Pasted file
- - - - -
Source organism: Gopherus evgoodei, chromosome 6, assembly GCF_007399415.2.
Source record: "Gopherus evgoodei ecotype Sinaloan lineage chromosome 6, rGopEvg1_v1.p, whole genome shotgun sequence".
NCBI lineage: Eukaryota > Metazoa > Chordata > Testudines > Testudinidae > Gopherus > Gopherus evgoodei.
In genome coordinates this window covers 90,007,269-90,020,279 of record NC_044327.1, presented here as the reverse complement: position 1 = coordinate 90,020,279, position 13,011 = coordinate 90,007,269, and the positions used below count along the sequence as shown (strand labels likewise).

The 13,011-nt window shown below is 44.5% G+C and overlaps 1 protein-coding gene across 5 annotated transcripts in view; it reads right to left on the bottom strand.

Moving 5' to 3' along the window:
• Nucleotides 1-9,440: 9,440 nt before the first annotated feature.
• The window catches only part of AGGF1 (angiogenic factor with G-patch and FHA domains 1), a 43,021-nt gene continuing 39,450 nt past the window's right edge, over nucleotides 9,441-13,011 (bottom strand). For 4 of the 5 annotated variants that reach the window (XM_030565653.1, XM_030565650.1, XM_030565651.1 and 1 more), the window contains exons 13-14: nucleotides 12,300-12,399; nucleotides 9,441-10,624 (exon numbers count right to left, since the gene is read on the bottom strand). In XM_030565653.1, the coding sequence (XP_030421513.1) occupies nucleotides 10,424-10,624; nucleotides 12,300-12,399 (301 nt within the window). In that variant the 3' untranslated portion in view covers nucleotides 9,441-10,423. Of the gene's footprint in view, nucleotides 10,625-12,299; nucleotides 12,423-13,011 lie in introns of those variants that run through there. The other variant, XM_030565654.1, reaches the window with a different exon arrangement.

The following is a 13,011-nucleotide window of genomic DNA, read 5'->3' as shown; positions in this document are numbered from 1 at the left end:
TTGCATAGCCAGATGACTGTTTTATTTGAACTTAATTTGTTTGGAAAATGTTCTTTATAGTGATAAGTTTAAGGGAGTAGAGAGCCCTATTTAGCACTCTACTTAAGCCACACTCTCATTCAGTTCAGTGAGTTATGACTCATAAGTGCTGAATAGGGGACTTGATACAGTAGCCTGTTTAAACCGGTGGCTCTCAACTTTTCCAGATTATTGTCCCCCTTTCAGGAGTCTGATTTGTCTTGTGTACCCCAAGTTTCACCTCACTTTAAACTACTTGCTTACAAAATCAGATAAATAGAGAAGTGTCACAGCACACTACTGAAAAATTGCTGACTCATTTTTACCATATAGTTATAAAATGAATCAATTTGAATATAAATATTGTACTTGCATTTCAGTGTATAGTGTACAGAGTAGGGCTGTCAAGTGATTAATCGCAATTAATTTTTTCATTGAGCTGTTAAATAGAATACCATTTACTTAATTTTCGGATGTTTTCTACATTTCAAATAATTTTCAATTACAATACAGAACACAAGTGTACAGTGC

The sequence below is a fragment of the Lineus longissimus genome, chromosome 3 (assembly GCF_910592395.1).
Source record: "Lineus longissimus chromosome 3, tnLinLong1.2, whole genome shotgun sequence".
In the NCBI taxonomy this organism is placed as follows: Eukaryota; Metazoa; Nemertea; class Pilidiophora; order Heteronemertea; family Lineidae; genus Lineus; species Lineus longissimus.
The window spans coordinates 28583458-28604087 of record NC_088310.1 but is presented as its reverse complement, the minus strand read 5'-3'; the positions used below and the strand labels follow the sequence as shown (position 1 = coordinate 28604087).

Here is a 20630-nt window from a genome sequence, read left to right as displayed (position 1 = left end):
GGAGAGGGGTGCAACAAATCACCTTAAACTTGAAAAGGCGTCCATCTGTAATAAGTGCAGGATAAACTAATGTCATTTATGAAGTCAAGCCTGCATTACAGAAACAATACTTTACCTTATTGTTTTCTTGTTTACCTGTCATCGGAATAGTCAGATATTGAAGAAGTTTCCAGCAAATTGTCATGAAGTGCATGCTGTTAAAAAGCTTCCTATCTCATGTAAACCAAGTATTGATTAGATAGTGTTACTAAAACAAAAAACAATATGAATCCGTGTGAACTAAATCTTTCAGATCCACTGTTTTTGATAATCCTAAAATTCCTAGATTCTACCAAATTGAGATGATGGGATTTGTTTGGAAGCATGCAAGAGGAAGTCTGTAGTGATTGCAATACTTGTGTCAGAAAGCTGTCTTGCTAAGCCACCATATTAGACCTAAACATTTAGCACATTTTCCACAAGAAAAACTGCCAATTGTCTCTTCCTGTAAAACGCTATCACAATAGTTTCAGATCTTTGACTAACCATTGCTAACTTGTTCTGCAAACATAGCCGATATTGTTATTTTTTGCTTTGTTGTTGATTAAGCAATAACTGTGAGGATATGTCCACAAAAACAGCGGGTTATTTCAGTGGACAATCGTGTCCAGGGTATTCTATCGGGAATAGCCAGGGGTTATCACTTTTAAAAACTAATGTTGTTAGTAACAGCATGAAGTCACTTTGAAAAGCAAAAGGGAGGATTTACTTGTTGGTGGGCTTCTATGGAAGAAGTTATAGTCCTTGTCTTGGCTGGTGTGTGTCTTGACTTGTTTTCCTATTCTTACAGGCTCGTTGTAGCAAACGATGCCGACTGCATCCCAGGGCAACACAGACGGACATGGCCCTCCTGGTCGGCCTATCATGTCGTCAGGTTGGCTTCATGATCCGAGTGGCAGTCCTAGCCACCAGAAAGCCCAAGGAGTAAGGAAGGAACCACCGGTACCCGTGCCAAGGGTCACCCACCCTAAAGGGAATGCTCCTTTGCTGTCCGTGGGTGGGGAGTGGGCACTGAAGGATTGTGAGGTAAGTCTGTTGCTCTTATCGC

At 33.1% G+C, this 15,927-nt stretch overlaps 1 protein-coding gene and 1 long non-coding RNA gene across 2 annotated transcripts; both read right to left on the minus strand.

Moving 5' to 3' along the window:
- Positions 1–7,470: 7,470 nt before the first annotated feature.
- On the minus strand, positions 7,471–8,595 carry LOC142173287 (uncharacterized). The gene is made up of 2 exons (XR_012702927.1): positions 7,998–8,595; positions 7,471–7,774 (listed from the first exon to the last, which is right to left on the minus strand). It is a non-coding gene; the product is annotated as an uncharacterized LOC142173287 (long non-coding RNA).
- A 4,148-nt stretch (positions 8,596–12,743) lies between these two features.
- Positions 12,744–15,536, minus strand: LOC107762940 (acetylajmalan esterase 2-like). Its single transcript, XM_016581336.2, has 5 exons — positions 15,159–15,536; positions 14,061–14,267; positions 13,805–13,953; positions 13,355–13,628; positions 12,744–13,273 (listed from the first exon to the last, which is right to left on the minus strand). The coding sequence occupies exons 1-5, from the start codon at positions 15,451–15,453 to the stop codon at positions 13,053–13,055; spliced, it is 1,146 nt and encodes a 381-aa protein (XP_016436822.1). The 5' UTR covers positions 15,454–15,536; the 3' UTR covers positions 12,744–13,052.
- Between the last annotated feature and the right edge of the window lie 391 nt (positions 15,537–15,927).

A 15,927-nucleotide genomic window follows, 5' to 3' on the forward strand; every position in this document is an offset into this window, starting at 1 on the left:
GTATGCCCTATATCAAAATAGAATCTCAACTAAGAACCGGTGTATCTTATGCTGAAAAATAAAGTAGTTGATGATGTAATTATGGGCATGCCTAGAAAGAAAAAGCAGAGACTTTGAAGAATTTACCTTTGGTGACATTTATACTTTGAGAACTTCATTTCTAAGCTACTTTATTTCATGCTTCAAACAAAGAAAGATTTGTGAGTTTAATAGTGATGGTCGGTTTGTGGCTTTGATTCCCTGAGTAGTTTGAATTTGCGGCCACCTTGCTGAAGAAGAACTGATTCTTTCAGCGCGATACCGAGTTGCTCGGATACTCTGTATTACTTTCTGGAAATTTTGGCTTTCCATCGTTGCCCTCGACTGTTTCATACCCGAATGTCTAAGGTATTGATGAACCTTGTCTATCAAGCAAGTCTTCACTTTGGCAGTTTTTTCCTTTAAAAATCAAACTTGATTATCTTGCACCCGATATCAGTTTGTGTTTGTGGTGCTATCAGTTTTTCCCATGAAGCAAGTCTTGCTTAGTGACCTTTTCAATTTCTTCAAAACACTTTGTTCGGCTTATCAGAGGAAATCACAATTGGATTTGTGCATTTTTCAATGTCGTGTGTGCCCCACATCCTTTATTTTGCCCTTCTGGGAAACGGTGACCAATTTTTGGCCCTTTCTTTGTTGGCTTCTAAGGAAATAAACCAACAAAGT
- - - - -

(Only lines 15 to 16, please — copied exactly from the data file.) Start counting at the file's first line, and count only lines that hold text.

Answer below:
Here is a 20630-nt window from a genome sequence, read left to right as displayed (position 1 = left end):
GGAGAGGGGTGCAACAAATCACCTTAAACTTGAAAAGGCGTCCATCTGTAATAAGTGCAGGATAAACTAATGTCATTTATGAAGTCAAGCCTGCATTACAGAAACAATACTTTACCTTATTGTTTTCTTGTTTACCTGTCATCGGAATAGTCAGATATTGAAGAAGTTTCCAGCAAATTGTCATGAAGTGCATGCTGTTAAAAAGCTTCCTATCTCATGTAAACCAAGTATTGATTAGATAGTGTTACTAAAACAAAAAACAATATGAATCCGTGTGAACTAAATCTTTCAGATCCACTGTTTTTGATAATCCTAAAATTCCTAGATTCTACCAAATTGAGATGATGGGATTTGTTTGGAAGCATGCAAGAGGAAGTCTGTAGTGATTGCAATACTTGTGTCAGAAAGCTGTCTTGCTAAGCCACCATATTAGACCTAAACATTTAGCACATTTTCCACAAGAAAAACTGCCAATTGTCTCTTCCTGTAAAACGCTATCACAATAGTTTCAGATCTTTGACTAACCATTGCTAACTTGTTCTGCAAACATAGCCGATATTGTTATTTTTTGCTTTGTTGTTGATTAAGCAATAACTGTGAGGATATGTCCACAAAAACAGCGGGTTATTTCAGTGGACAATCGTGTCCAGGGTATTCTATCGGGAATAGCCAGGGGTTATCACTTTTAAAAACTAATGTTGTTAGTAACAGCATGAAGTCACTTTGAAAAGCAAAAGGGAGGATTTACTTGTTGGTGGGCTTCTATGGAAGAAGTTATAGTCCTTGTCTTGGCTGGTGTGTGTCTTGACTTGTTTTCCTATTCTTACAGGCTCGTTGTAGCAAACGATGCCGACTGCATCCCAGGGCAACACAGACGGACATGGCCCTCCTGGTCGGCCTATCATGTCGTCAGGTTGGCTTCATGATCCGAGTGGCAGTCCTAGCCACCAGAAAGCCCAAGGAGTAAGGAAGGAACCACCGGTACCCGTGCCAAGGGTCACCCACCCTAAAGGGAATGCTCCTTTGCTGTCCGTGGGTGGGGAGTGGGCACTGAAGGATTGTGAGGTAAGTCTGTTGCTCTTATCGC